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What does it mean to decolonize therapy?

Reviewed by Monika Cope-Ward, LCSW

A Black woman sits in a therapy session looking at the person speaking with a difficult to read expression

In the wake of the 2016 presidential election and the brutal public murder of George Floyd, many White Americans were startled into a new awareness of the systemic racism and trauma that have shaped the experiences of people of color for generations. This “racial reckoning,” as many media outlets named it, also led to deeper nationwide conversations about the ways colonization has shaped the world and undermined those who’ve been marginalized.1

From schools to workplaces to the justice system and beyond, colonialism has left indelible scars.2 In mental health care, the impact of this history on clients of color might look like never having worked with a therapist of color, facing ignorance or microaggressions from a care professional, or feeling like they can’t discuss race or identity and be truly heard by a White provider. Correcting these disparities is central to a movement that’s gaining momentum: an effort to change not only systems, but spaces and practices. Scholars and clinicians across the country are trying to undo centuries of harm and create a more equitable landscape.

Practitioner and scholar Shawna Murray-Browne, PhD, LCSW-C, is among those working to decolonize therapy and center what has long been excluded: voices, histories, and traditional ways of healing practiced by Black, Indigenous, and other communities of color.3

Decolonizing means giving back

To understand what decolonizing therapy means, says Murray-Browne, you have to separate the decolonization from the therapy. “Therapy is a practice and activity where we engage with a professional who supports us in regaining our mental wellness,” she explains. “Sometimes that involves medication, and sometimes that involves a lot of talking. Sometimes we do it one to one, and sometimes in a group setting.”

“To ‘decolonize’ means to ‘repatriate land and life,’ which means to return what was stolen to the rightful owners,” Murray-Browne says. “So when we talk about decolonizing therapy, we’re saying we—namely Indigenous folks and those who have been displaced—want our original ways of healing back.”

“It means we want to decenter European ideals of wellness, healing, and mental health,” she continues. “Decolonial conversations typically center on the Indigenous people of the land being occupied, which is so important. In my work, I make this conversation relevant to the descendants of people displaced and enslaved, indigenous to Africa.”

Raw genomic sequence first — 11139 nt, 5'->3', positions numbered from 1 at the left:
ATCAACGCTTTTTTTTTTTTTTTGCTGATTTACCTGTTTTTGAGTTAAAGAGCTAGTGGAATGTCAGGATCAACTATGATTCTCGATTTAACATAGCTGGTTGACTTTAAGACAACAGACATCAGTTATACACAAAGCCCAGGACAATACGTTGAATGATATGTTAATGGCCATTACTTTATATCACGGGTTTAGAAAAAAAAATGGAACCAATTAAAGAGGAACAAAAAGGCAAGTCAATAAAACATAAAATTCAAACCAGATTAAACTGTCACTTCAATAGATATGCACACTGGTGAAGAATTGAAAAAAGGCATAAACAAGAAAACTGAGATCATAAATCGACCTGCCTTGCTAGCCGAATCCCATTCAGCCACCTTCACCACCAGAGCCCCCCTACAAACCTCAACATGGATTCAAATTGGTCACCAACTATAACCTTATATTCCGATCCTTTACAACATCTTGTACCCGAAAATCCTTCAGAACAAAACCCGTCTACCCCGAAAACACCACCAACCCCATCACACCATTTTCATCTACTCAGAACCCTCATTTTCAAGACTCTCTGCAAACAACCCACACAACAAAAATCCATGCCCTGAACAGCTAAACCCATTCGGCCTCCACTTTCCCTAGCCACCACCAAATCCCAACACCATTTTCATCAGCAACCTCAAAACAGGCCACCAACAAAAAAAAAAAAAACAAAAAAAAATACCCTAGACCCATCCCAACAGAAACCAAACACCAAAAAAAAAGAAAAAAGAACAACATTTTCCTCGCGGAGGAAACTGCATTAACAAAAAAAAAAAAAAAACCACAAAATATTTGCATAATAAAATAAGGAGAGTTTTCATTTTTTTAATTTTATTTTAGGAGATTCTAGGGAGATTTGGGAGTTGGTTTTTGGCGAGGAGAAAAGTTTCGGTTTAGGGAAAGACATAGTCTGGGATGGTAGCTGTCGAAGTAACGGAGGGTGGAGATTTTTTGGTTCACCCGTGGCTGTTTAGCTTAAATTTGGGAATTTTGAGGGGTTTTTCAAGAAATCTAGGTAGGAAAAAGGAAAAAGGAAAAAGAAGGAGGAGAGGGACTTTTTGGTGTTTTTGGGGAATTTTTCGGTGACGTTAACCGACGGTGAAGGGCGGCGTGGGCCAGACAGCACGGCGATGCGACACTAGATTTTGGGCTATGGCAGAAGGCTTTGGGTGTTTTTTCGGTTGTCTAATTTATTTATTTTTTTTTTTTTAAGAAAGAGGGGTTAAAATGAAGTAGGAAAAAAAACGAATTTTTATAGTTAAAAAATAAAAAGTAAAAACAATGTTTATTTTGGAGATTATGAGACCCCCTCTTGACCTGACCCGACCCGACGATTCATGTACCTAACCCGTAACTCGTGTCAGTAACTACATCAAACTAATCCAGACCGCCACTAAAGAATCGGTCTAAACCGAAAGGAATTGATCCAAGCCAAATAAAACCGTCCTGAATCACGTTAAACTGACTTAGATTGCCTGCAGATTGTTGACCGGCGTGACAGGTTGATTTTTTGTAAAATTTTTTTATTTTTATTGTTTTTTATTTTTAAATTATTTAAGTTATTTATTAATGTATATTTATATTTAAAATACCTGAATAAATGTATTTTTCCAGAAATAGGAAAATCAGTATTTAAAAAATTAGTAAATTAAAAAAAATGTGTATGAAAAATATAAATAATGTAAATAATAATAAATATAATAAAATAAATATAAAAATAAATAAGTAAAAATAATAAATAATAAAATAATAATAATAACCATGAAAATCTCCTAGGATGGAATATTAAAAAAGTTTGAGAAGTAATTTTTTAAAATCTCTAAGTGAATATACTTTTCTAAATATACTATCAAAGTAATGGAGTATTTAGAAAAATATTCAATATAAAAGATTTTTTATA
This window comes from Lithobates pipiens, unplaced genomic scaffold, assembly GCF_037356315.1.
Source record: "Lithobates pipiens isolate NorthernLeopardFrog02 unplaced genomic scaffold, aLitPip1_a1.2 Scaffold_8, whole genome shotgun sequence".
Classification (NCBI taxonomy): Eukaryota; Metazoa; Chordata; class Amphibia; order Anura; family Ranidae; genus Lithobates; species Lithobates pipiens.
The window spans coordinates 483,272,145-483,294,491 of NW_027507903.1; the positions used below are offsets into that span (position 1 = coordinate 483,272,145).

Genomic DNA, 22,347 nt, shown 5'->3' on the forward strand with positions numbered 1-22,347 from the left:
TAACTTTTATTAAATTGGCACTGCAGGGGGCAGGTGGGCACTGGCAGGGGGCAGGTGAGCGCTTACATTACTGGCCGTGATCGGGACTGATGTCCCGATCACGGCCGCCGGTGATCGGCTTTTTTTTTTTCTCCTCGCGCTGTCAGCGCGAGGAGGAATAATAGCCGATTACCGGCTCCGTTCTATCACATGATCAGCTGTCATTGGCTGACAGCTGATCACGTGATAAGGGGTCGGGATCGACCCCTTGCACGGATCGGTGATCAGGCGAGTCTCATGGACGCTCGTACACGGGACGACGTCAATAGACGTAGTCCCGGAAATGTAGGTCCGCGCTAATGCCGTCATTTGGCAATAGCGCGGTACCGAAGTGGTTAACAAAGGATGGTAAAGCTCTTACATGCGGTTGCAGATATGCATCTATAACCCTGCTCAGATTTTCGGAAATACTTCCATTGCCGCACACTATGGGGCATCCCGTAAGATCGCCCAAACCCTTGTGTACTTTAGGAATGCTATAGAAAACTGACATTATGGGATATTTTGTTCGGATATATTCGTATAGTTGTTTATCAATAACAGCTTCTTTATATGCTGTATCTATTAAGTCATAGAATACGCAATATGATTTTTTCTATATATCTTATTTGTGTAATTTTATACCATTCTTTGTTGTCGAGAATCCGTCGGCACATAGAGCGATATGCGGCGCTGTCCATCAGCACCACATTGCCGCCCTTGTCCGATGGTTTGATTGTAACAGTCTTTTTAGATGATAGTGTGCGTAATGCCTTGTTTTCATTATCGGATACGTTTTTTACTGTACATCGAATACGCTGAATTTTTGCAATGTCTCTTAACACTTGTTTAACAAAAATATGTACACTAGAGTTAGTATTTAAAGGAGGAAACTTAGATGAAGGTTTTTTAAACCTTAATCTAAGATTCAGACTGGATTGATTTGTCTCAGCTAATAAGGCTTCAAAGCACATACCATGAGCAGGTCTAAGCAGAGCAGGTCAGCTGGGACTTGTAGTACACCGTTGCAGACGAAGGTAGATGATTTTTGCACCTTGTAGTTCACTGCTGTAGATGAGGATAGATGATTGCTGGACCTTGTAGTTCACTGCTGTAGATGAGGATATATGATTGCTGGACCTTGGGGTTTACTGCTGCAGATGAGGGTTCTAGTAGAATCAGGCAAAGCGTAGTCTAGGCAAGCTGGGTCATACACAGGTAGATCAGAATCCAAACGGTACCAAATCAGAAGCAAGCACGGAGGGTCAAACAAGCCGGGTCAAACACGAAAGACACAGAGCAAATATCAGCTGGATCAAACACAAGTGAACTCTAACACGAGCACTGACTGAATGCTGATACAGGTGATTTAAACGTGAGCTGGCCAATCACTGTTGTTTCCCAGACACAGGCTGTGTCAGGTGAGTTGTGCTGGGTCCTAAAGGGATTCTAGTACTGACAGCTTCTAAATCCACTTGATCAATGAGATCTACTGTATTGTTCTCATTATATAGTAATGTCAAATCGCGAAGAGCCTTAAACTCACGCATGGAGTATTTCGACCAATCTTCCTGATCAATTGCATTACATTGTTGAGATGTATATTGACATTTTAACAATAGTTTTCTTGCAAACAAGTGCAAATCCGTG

Traditional ways of healing

In talking about Africans who were enslaved in the United States, says Murray-Browne, it’s important to remember that they were trying to heal within a very violent structure. Churches often served as a refuge and a place to be in community away from their oppressors.

“One example of how African folks who were enslaved survived was through counterclockwise circle movement, singing, and dancing,” Murray-Browne says. Another traditional way of healing was to connect with a spirit. “When we talk in African American churches about ‘catching the Holy Ghost,’ that’s connecting to a spirit, maybe an ancestor, or listening to a higher power that speaks through the body.”

In many Indigenous communities, a crucial part of healing is a relationship with the land—one that has been disrupted by colonization, theft, confinement, and the suppression of Indigenous ceremonies, medicines, and land uses.4 In addition, Murray-Browne notes, the traditional European model of therapy focuses on the individual, neglecting the collaborative and inclusive nature of many Indigenous healing practices.

White supremacist structures

White supremacy is the idea that White or white-skinned people are more valuable and should hold more power than people with darker skin tones, and that their beliefs are superior. Societal institutions and systems founded on this notion, says Murray-Browne, are White supremacist structures. The American health care system and mental health care system fall into this category.

“Primarily European or Western ideas are being placed over and above other ways of knowing, being, and engaging,” Murray-Browne says. “It is difficult for Indigenous or people of color globally, or people of African descent, to gain access to systems of knowing and being when navigating institutions, theories, and practices designed by White European men.”

The risks of traditional therapy for BIPOC communities

Colonized therapy—meaning traditional therapy shaped by White supremacist ideologies—often fails Black, Indigenous, and people of color (BIPOC) communities. Its shortcomings include, but aren’t limited to:

Not supporting the whole person

One of the ways colonized therapy hurts BIPOC clients is by suppressing their ability to safely show up as their full selves in session.

“Society is anti-Black in the way we see beauty, who is deemed ‘educated,’ and assumptions we make when we first meet people,” Murray-Browne says. “This creates an environment where folks of color, and Black folks specifically, feel that to survive, they must alter themselves to the mainstream society—meaning what White folks need to be able to accept us, to feel more comfortable.” This is commonly referred to as code-switching.5 While changing identities to get through a given situation can be painful and lead to a sense of erasure, Murray-Browne notes that it can also be a way of feeling safe in the moment.